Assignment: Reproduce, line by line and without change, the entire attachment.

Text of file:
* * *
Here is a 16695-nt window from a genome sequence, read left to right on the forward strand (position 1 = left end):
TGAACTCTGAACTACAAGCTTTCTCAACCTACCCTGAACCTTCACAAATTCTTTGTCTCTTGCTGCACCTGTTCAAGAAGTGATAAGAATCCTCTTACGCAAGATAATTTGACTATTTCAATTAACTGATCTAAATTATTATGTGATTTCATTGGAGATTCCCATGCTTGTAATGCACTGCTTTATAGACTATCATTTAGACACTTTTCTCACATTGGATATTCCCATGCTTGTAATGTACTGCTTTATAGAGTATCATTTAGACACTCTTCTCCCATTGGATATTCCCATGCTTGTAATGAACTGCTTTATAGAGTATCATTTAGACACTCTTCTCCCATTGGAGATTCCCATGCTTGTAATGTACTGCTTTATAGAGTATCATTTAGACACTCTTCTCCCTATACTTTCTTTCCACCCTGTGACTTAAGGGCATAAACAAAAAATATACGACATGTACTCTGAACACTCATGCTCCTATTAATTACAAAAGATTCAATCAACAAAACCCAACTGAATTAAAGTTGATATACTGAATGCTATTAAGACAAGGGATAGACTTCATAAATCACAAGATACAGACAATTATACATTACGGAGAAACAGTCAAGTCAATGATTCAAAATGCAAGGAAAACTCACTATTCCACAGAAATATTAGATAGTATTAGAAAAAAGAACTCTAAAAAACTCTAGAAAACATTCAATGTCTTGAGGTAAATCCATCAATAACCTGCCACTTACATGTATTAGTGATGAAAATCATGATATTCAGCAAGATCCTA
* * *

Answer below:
Here is a 16695-nt window from a genome sequence, read left to right on the forward strand (position 1 = left end):
TGAACTCTGAACTACAAGCTTTCTCAACCTACCCTGAACCTTCACAAATTCTTTGTCTCTTGCTGCACCTGTTCAAGAAGTGATAAGAATCCTCTTACGCAAGATAATTTGACTATTTCAATTAACTGATCTAAATTATTATGTGATTTCATTGGAGATTCCCATGCTTGTAATGCACTGCTTTATAGACTATCATTTAGACACTTTTCTCACATTGGATATTCCCATGCTTGTAATGTACTGCTTTATAGAGTATCATTTAGACACTCTTCTCCCATTGGATATTCCCATGCTTGTAATGAACTGCTTTATAGAGTATCATTTAGACACTCTTCTCCCATTGGAGATTCCCATGCTTGTAATGTACTGCTTTATAGAGTATCATTTAGACACTCTTCTCCCTATACTTTCTTTCCACCCTGTGACTTAAGGGCATAAACAAAAAATATACGACATGTACTCTGAACACTCATGCTCCTATTAATTACAAAAGATTCAATCAACAAAACCCAACTGAATTAAAGTTGATATACTGAATGCTATTAAGACAAGGGATAGACTTCATAAATCACAAGATACAGACAATTATACATTACGGAGAAACAGTCAAGTCAATGATTCAAAATGCAAGGAAAACTCACTATTCCACAGAAATATTAGATAGTATTAGAAAAAAGAACTCTAAAAAACTCTAGAAAACATTCAATGTCTTGAGGTAAATCCATCAATAACCTGCCACTTACATGTATTAGTGATGAAAATCATGATATTCAGCAAGATCCTA